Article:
The parts of the female body that are involved in pregnancy and childbearing are called the reproductive organs. They include the two ovaries, the two fallopian tubes, the uterus (womb), and the vagina. These organs lie inside the lower part of the abdomen, called the pelvis, and are protected by bones and muscles (see Figure 3.1). The breasts are also affected by pregnancy and, of course, are essential for breastfeeding the baby.
Many people, even adults, do not know about the organs inside the body, and do not understand how pregnancy happens. This chapter provides a basic description and illustrations of the organs involved, and is helpful for understanding later chapters on "How Pregnancy Happens" (Chapter 4), "Family Planning and Child Spacing" (Chapter 17), and "Infertility" (Chapter 19). The parts of the body are referred to here using technical terms. Terms from local languages can be used for group discussions or counselling instead of, or in addition to, the terms used here.
A woman has two ovaries, one on either side of the womb; each one is the size of a small nut. The ovaries produce the eggs which, if fertilised by sperm from the man, will develop into a baby during the following nine months. This process is described in Chapter 4. The ovaries also produce two important female hormones called oestrogen and progesterone. These hormones greatly influence the growth, development, and function of the entire female body, and especially the reproductive organs, throughout a woman's life. For example, hormones cause the breasts to grow, and cause menstruation every month.
Figure 3.1: Internal Reproductive Organs of the Female
The two fallopian tubes connect the ovaries to the womb on either side (see Figure 3.1). The tubes are 4-5 inches (10-12 centimetres) long. When the egg is released from one of the ovaries every month, it is pulled into the fallopian tube and is very gently moved along the tube towards the womb. The man's sperm meets and fertilises the egg inside the fallopian tube. The fertilised egg then begins a slow journey to the womb, which it reaches about five days after being released from the ovary.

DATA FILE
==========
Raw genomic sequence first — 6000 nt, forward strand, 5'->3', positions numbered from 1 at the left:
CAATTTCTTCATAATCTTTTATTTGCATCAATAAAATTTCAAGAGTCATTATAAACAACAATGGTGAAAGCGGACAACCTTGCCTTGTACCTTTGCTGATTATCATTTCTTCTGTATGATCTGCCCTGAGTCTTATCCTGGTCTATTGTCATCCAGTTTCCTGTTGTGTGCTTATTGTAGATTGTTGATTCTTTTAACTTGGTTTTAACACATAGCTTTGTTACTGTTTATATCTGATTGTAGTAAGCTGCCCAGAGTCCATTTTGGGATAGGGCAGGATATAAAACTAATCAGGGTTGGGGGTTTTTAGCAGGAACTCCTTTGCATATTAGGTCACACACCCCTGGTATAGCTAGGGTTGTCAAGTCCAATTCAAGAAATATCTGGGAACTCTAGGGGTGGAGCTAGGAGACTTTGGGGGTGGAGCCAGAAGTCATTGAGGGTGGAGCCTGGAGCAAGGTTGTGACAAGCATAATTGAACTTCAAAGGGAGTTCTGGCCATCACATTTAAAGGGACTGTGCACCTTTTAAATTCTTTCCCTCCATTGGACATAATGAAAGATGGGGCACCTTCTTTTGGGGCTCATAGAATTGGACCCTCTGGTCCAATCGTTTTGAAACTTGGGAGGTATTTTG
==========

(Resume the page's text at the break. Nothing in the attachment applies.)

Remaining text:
THE UTERUS (WOMB)
Before pregnancy, the womb is about the size of a small mango or pear. It is about 3-4 inches (nine centimetres) long, and weighs only two ounces (60 grams). The lower end of the womb is called the cervix, and connects with the upper part of the vagina. The fertilised egg attaches itself to the lining on the inside of the womb, and the womb then protects and nourishes the new life until a fully developed baby is born. During pregnancy, the womb gradually grows to hold the growing baby, the bag of fluid which surrounds it, and the placenta (the afterbirth). By the time the baby is born, the womb alone weighs about two pounds (nearly a kilo) and holds an average of ten pounds or about five kilos (the baby, placenta, and the fluid around the baby).
The cervix is sometimes called the neck of the womb. It connects the womb to the vagina, and normally has a very small opening. During pregnancy this opening stays small, so that the baby stays inside the womb. During labour the cervix opens up (dilates) so that the baby can be born.
The vagina is the channel between the womb and the outside. Menstrual blood flows out of the womb through the vagina. The vagina also produces fluids; the amount of fluids, and their colour and texture, varies at different times of the month. During sexual intercourse, the man puts his penis inside the vagina. When he "comes" or ejaculates, sperm from the penis enters the vagina. It then passes through the womb and into the fallopian tube, where it may fertilise the egg. During childbirth the baby leaves the womb and enters the world through the vagina. This is why it is sometimes called the "birth canal". The walls of the vagina are elastic and can stretch to allow the passage of the baby's head and body.